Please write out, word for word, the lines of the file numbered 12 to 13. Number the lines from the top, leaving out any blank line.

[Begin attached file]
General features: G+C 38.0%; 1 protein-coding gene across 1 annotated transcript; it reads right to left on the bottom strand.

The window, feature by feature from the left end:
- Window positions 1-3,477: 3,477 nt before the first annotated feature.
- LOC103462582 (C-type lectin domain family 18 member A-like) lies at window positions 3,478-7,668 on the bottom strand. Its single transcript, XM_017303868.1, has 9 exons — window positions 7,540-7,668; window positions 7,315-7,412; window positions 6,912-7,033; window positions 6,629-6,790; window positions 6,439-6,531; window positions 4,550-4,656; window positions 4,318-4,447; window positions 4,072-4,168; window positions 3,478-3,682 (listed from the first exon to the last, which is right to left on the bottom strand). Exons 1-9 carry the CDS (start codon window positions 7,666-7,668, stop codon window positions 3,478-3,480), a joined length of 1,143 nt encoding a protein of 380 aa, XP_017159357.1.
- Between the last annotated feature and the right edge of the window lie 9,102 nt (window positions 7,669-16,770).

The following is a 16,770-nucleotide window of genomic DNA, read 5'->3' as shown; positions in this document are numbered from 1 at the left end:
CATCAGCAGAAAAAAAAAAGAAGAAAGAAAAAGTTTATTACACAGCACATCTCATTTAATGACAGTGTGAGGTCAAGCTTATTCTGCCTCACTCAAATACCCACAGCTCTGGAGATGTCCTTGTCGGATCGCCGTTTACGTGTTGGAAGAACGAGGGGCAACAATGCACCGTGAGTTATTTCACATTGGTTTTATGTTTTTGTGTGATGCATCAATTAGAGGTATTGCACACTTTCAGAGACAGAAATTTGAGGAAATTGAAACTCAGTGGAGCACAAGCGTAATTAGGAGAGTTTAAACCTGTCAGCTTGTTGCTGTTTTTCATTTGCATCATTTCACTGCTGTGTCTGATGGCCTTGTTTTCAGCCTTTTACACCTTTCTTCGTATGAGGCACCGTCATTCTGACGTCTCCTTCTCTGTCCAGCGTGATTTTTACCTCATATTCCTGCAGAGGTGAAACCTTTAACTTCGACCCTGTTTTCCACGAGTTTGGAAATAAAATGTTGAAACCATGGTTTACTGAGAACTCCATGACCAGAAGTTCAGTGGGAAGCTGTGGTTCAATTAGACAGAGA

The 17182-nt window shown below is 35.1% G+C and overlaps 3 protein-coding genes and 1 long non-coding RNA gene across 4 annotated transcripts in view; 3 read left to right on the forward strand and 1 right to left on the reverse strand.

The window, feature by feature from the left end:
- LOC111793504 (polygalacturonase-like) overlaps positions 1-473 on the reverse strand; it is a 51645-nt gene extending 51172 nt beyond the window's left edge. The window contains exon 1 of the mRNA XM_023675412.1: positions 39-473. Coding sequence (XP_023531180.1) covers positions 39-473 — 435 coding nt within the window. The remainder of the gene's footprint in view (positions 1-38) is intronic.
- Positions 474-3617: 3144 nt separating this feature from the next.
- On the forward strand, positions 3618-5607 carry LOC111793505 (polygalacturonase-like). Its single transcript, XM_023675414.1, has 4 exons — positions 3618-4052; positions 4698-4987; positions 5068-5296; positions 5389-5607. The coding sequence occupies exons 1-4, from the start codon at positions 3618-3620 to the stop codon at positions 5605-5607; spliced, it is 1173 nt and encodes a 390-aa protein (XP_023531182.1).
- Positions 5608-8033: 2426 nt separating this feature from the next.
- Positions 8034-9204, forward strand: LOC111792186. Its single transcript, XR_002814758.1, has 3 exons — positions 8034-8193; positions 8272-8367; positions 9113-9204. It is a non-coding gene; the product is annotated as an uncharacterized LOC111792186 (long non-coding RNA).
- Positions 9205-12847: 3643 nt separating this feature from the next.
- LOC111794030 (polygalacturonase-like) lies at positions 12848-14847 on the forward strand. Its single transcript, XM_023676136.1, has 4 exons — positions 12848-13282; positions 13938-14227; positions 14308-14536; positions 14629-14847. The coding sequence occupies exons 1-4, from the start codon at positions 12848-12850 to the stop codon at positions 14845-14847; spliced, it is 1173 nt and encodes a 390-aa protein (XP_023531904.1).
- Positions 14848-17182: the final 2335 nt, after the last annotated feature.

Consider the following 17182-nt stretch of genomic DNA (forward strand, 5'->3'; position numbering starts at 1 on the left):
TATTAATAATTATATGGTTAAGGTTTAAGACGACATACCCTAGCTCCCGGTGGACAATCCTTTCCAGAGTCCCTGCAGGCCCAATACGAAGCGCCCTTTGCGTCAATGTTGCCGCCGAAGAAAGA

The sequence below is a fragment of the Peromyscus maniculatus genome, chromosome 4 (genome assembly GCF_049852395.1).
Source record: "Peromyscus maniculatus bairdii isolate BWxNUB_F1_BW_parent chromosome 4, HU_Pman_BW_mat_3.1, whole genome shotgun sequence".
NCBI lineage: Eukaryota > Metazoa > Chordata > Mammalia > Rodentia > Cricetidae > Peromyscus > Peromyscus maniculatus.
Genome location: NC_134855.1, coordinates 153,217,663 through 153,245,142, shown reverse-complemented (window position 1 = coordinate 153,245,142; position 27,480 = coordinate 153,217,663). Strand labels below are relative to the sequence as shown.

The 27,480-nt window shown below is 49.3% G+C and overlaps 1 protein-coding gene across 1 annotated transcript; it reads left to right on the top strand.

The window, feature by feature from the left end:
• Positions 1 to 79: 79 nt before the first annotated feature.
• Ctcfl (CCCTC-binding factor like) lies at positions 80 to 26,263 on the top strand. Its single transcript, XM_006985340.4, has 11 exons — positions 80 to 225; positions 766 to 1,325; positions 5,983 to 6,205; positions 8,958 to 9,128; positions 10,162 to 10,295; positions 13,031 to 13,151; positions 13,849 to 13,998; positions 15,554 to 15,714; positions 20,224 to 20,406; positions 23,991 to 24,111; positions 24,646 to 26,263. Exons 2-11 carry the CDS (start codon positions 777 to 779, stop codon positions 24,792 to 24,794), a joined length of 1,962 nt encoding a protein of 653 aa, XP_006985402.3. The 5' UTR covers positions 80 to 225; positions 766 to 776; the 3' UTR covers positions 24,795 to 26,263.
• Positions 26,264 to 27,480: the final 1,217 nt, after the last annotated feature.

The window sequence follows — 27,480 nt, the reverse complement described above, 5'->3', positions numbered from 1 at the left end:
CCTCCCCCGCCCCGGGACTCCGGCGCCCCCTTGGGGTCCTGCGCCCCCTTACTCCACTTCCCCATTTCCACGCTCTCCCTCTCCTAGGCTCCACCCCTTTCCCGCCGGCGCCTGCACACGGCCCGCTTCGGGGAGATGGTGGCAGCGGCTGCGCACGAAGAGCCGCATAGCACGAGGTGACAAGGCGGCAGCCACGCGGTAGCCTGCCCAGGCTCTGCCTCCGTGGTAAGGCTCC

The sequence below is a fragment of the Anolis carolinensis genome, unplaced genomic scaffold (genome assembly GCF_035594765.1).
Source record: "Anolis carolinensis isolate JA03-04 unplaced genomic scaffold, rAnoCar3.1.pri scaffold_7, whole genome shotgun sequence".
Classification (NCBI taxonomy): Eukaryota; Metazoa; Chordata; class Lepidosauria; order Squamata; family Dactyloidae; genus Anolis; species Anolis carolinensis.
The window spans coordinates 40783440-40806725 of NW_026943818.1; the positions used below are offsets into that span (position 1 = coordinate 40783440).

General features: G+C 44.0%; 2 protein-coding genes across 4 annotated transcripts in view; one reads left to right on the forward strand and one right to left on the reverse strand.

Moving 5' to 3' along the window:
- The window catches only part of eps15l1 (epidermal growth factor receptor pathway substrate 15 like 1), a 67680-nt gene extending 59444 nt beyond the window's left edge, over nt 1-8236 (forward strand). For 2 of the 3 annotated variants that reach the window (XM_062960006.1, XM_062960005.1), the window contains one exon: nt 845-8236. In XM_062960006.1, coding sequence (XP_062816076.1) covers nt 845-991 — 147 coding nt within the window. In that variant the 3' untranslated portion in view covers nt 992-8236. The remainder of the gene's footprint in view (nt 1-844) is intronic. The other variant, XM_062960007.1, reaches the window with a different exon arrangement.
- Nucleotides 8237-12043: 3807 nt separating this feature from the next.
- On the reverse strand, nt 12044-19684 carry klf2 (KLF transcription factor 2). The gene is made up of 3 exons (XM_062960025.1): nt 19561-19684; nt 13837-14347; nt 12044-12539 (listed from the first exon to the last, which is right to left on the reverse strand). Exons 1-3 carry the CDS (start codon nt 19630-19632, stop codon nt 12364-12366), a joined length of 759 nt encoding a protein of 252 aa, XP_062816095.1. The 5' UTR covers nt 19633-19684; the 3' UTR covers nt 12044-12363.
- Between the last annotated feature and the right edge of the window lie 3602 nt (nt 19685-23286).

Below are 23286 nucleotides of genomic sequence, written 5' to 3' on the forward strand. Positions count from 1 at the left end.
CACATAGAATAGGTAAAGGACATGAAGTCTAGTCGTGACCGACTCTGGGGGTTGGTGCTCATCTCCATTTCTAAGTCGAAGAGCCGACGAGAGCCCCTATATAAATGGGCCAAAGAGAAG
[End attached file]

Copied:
- On the forward strand, positions 3618-5607 carry LOC111793505 (polygalacturonase-like). Its single transcript, XM_023675414.1, has 4 exons — positions 3618-4052; positions 4698-4987; positions 5068-5296; positions 5389-5607. The coding sequence occupies exons 1-4, from the start codon at positions 3618-3620 to the stop codon at positions 5605-5607; spliced, it is 1173 nt and encodes a 390-aa protein (XP_023531182.1).
- Positions 5608-8033: 2426 nt separating this feature from the next.